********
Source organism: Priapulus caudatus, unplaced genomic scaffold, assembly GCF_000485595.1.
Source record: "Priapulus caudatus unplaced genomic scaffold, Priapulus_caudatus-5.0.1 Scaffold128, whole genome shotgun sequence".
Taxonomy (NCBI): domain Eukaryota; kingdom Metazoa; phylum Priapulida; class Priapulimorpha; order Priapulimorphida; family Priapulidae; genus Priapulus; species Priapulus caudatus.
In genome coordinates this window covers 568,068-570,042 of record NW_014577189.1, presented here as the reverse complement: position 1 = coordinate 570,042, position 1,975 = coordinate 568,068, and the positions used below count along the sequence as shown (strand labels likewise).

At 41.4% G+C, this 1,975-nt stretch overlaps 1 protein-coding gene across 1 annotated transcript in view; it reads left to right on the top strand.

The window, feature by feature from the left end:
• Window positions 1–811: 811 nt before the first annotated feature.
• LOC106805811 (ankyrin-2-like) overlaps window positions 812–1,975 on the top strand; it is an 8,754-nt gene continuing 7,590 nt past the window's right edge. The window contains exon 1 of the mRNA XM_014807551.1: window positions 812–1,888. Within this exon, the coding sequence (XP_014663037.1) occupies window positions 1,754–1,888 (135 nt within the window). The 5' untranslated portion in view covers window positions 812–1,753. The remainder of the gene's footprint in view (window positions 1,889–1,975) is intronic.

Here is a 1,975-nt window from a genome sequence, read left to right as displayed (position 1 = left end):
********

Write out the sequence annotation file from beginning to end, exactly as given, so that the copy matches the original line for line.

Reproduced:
Source organism: Priapulus caudatus, unplaced genomic scaffold, assembly GCF_000485595.1.
Source record: "Priapulus caudatus unplaced genomic scaffold, Priapulus_caudatus-5.0.1 Scaffold128, whole genome shotgun sequence".
Taxonomy (NCBI): domain Eukaryota; kingdom Metazoa; phylum Priapulida; class Priapulimorpha; order Priapulimorphida; family Priapulidae; genus Priapulus; species Priapulus caudatus.
In genome coordinates this window covers 568,068-570,042 of record NW_014577189.1, presented here as the reverse complement: position 1 = coordinate 570,042, position 1,975 = coordinate 568,068, and the positions used below count along the sequence as shown (strand labels likewise).

At 41.4% G+C, this 1,975-nt stretch overlaps 1 protein-coding gene across 1 annotated transcript in view; it reads left to right on the top strand.

The window, feature by feature from the left end:
• Window positions 1–811: 811 nt before the first annotated feature.
• LOC106805811 (ankyrin-2-like) overlaps window positions 812–1,975 on the top strand; it is an 8,754-nt gene continuing 7,590 nt past the window's right edge. The window contains exon 1 of the mRNA XM_014807551.1: window positions 812–1,888. Within this exon, the coding sequence (XP_014663037.1) occupies window positions 1,754–1,888 (135 nt within the window). The 5' untranslated portion in view covers window positions 812–1,753. The remainder of the gene's footprint in view (window positions 1,889–1,975) is intronic.

Here is a 1,975-nt window from a genome sequence, read left to right as displayed (position 1 = left end):